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First pictures from the £1bn time machine telescope reveal faraway galaxy forming stars at ‘breathtaking rate’

A long time ago, in a galaxy far, far away, billions of stars were born.

This picture  – one of the first to be taken by  ALMA – the world’s newest and most powerful telescope – shows an ancient galaxy forming stars at a breathtaking rate.

During such ‘starbursts’, hundreds or thousands of stars are born a year. In contrast, our galaxy, the Milky Way only sees around just one new star a year.

 ALMA images of gravitationally-lensed distant star-forming galaxies

The first image from the ALMA telescope

The first image from the ALMA telescope: This montage combines data from ALMA with images from the NASA/ESA Hubble Space Telescope, for five distant galaxies. The ALMA images, represented in red, show the distant, background galaxies, being distorted by the gravitational lens effect produced by the galaxies in the foreground, depicted in the Hubble data in blue.

THE BEST IS YET TO COME…

The astronomers were using only a partial array of 16 of ALMA’s full complement of 66 giant antennas, as the observatory was still under construction at an altitude of 5000 metres on the remote Chajnantor Plateau in the Chilean Andes.

When complete, ALMA will be even more sensitive, and will be able to detect even fainter galaxies.

For now, astronomers targeted the brighter ones.

They took advantage of a helping hand from nature, too: using gravitational lensing, an effect predicted by Einstein’s general theory of relativity, where light from a distant galaxy is distorted by the gravitational influence of a nearer foreground galaxy, which acts like a lens and makes the distant source appear brighter.

The red arcs in the image represent a distant galaxy rapidly creating stars around 12billion years ago – the light generated has only just reached us on earth.

The central white dot depicts another calmer and closer galaxy.

It was already known that starbursts – bright and brief periods of rapid star formation – were much more common in the early universe than today but scientists had struggled to date them.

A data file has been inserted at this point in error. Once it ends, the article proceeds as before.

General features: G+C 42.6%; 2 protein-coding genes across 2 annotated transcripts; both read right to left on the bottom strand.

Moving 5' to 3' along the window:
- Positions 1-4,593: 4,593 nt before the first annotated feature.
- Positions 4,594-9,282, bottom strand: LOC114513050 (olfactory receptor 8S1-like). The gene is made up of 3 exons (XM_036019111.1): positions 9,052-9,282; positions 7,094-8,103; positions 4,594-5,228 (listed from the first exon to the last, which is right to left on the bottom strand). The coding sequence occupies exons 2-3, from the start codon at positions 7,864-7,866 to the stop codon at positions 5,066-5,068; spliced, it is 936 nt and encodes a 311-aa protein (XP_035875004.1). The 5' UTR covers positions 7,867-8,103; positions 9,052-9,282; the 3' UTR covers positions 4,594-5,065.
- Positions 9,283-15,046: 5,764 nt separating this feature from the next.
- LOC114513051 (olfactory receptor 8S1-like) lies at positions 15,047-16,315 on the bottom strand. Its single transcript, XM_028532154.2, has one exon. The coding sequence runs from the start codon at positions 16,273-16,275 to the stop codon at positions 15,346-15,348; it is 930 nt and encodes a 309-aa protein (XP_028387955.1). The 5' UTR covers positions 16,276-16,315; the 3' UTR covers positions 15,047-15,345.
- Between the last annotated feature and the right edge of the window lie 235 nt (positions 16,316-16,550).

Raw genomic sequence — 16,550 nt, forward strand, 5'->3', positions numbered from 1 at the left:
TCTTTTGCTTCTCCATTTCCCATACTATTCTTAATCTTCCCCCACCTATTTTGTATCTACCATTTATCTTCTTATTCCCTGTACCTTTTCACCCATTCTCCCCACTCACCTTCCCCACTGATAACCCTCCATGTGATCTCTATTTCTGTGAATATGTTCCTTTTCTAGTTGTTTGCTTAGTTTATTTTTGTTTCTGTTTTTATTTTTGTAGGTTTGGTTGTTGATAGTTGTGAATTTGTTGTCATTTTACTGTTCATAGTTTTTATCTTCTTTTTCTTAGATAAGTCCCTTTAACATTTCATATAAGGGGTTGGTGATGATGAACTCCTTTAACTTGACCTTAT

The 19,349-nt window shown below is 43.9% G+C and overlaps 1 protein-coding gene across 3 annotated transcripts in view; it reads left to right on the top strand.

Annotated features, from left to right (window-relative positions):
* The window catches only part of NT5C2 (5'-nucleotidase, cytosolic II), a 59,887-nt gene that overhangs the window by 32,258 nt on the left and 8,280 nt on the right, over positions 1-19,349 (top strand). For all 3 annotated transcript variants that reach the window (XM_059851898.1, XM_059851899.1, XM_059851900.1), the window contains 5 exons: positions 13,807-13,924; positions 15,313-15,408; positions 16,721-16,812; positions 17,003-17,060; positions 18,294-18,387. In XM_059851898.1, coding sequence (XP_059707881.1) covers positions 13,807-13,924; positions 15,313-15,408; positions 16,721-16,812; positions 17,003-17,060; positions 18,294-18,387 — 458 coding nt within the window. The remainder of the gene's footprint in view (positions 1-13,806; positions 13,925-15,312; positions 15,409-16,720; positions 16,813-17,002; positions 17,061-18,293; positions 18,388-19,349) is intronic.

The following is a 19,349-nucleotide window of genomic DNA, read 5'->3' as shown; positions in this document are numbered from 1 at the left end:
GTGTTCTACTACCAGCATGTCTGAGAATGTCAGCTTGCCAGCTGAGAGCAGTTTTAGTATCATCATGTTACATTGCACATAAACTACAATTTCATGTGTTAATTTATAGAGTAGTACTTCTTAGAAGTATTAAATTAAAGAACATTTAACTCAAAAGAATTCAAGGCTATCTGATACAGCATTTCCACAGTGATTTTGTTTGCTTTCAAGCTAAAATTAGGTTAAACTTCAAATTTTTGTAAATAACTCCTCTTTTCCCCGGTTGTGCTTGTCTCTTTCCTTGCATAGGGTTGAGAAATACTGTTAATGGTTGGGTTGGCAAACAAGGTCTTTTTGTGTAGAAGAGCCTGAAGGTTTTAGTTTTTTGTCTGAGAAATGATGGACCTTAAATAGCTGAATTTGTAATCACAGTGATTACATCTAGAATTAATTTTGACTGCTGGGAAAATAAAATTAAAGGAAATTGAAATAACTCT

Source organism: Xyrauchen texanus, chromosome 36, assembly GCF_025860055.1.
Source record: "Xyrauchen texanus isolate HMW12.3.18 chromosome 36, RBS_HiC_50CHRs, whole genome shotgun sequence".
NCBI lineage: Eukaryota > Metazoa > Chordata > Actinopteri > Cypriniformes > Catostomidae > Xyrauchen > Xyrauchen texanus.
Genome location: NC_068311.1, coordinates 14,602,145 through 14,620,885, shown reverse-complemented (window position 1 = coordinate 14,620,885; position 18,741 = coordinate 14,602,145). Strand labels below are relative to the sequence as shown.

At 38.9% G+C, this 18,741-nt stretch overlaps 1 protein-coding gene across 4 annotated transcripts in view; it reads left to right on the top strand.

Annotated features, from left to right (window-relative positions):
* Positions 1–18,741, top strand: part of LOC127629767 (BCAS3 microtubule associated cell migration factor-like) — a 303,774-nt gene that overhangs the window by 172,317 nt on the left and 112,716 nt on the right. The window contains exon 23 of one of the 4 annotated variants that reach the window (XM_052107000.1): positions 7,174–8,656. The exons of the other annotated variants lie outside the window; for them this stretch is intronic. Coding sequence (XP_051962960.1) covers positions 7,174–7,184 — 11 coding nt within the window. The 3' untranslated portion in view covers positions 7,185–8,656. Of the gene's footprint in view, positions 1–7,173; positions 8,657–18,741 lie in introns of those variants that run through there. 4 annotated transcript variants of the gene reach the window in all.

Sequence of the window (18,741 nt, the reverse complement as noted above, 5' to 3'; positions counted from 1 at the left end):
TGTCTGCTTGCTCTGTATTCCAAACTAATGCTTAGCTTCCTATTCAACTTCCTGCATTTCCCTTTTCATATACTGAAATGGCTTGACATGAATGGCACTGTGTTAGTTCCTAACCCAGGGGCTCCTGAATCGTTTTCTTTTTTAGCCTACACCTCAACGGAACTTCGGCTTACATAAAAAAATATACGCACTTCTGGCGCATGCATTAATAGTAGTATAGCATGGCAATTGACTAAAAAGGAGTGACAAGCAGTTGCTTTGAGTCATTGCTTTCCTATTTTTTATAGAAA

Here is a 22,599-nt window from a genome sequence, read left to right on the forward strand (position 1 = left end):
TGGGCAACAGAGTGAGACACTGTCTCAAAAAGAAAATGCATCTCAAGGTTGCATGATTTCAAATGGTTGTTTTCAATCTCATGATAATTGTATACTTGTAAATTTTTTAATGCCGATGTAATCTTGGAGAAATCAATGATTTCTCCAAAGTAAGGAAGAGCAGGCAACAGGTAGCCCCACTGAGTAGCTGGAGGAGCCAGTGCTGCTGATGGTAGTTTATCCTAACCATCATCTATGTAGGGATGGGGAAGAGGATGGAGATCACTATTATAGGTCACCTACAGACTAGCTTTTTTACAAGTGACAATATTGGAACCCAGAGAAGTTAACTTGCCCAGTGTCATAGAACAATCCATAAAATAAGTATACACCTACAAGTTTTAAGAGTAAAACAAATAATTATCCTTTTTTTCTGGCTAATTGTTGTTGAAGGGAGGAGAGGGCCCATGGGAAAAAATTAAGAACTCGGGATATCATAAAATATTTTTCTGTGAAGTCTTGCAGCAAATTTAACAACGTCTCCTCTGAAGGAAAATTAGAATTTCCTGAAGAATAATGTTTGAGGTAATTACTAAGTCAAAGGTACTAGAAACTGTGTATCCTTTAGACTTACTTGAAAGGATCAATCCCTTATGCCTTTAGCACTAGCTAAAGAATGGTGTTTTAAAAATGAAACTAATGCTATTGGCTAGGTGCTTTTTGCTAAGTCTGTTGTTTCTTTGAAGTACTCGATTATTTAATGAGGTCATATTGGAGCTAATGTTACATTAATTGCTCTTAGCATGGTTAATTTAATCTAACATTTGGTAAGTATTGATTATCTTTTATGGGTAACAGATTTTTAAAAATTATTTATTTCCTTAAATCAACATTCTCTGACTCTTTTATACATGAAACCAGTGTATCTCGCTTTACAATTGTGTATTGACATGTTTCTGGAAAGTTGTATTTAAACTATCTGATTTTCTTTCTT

The latest images, taken by a stunning series of radio antennae on plateau 16,400ft above the Chile’s Atacama desert, reveal that such intense periods of stellar birth occurred earlier in the universe than thought.

Data from more than two dozen galaxies shows that on average, the starbursts took place 12 billion years ago, when the universe was just under two billion years old.

This is a full billion years earlier than previous studies had indicated.

Two of the galaxies are the most distant of their kind ever seen – so far away that the light in the form of radio waves captured by ALMA started their journey just a billion years after the Big Bang.

In one of these, water was detected- the most distant observation of water in the cosmos to date.

Some of the distant star-forming galaxies are as bright as 40 million million suns, the journal Nature reports.

The picture was taken by capturing light emitted in the form of radio waves by gases in the galaxy and measuring  and warping  the light’s waves.

By taking into account stretching caused by the expansion of the universe, astronomers can work out how long the light’s journey has taken and so place a galaxy at the right point in cosmic history.

How it works:

How it works: This schematic image represents how light from a distant galaxy is distorted by the gravitational effects of a nearer foreground galaxy, which acts like a lens and makes the distant source appear distorted, but brighter, forming characteristic rings of light, known as Einstein rings. An analysis of the distortion has revealed that some of the distant star-forming galaxies are as bright as 40 trillion Suns, and have been magnified by the gravitational lens by up to 22 times.